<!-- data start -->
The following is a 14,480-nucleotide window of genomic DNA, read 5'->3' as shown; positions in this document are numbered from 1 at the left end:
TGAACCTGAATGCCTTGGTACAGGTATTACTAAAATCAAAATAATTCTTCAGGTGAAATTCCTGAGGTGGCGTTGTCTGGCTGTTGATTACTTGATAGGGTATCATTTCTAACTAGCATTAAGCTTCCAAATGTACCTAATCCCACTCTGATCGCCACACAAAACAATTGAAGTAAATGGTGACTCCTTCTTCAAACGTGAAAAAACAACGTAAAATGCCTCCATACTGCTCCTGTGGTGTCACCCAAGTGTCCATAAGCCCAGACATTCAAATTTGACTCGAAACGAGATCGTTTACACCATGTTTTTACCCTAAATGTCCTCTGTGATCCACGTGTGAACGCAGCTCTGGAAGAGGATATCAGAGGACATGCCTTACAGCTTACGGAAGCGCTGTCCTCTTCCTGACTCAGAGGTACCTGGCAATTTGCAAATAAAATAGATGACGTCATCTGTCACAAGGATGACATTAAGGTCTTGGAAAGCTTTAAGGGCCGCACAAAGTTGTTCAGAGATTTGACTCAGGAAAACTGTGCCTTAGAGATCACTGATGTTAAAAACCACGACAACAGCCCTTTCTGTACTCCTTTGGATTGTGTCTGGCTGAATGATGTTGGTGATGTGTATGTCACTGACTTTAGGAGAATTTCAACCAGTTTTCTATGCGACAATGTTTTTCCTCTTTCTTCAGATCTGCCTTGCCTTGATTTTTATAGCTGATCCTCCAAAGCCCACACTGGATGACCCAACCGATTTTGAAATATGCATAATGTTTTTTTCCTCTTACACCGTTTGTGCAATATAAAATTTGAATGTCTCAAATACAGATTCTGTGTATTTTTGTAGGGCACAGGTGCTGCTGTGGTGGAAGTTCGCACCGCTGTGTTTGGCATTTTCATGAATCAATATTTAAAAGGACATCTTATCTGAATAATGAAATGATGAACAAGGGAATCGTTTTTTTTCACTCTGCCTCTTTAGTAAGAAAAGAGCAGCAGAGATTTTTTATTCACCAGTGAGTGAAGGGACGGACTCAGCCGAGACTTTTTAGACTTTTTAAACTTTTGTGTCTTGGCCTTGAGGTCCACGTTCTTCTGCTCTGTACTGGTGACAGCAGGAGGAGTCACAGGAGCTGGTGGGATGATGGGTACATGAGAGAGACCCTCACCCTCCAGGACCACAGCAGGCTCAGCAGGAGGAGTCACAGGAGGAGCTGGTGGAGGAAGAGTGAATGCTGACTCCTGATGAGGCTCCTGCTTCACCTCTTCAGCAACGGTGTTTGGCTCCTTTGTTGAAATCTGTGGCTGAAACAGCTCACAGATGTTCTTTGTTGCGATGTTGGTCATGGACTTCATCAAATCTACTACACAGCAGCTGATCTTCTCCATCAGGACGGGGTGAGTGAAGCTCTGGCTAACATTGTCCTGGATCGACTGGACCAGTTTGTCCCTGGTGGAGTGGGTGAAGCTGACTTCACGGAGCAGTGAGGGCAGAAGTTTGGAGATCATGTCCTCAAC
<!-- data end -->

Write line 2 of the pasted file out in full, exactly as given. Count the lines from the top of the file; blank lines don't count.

TGAACCTGAATGCCTTGGTACAGGTATTACTAAAATCAAAATAATTCTTCAGGTGAAATTCCTGAGGTGGCGTTGTCTGGCTGTTGATTACTTGATAGGGTATCATTTCTAACTAGCATTAAGCTTCCAAATGTACCTAATCCCACTCTGATCGCCACACAAAACAATTGAAGTAAATGGTGACTCCTTCTTCAAACGTGAAAAAACAACGTAAAATGCCTCCATACTGCTCCTGTGGTGTCACCCAAGTGTCCATAAGCCCAGACATTCAAATTTGACTCGAAACGAGATCGTTTACACCATGTTTTTACCCTAAATGTCCTCTGTGATCCACGTGTGAACGCAGCTCTGGAAGAGGATATCAGAGGACATGCCTTACAGCTTACGGAAGCGCTGTCCTCTTCCTGACTCAGAGGTACCTGGCAATTTGCAAATAAAATAGATGACGTCATCTGTCACAAGGATGACATTAAGGTCTTGGAAAGCTTTAAGGGCCGCACAAAGTTGTTCAGAGATTTGACTCAGGAAAACTGTGCCTTAGAGATCACTGATGTTAAAAACCACGACAACAGCCCTTTCTGTACTCCTTTGGATTGTGTCTGGCTGAATGATGTTGGTGATGTGTATGTCACTGACTTTAGGAGAATTTCAACCAGTTTTCTATGCGACAATGTTTTTCCTCTTTCTTCAGATCTGCCTTGCCTTGATTTTTATAGCTGATCCTCCAAAGCCCACACTGGATGACCCAACCGATTTTGAAATATGCATAATGTTTTTTTCCTCTTACACCGTTTGTGCAATATAAAATTTGAATGTCTCAAATACAGATTCTGTGTATTTTTGTAGGGCACAGGTGCTGCTGTGGTGGAAGTTCGCACCGCTGTGTTTGGCATTTTCATGAATCAATATTTAAAAGGACATCTTATCTGAATAATGAAATGATGAACAAGGGAATCGTTTTTTTTCACTCTGCCTCTTTAGTAAGAAAAGAGCAGCAGAGATTTTTTATTCACCAGTGAGTGAAGGGACGGACTCAGCCGAGACTTTTTAGACTTTTTAAACTTTTGTGTCTTGGCCTTGAGGTCCACGTTCTTCTGCTCTGTACTGGTGACAGCAGGAGGAGTCACAGGAGCTGGTGGGATGATGGGTACATGAGAGAGACCCTCACCCTCCAGGACCACAGCAGGCTCAGCAGGAGGAGTCACAGGAGGAGCTGGTGGAGGAAGAGTGAATGCTGACTCCTGATGAGGCTCCTGCTTCACCTCTTCAGCAACGGTGTTTGGCTCCTTTGTTGAAATCTGTGGCTGAAACAGCTCACAGATGTTCTTTGTTGCGATGTTGGTCATGGACTTCATCAAATCTACTACACAGCAGCTGATCTTCTCCATCAGGACGGGGTGAGTGAAGCTCTGGCTAACATTGTCCTGGATCGACTGGACCAGTTTGTCCCTGGTGGAGTGGGTGAAGCTGACTTCACGGAGCAGTGAGGGCAGAAGTTTGGAGATCATGTCCTCAAC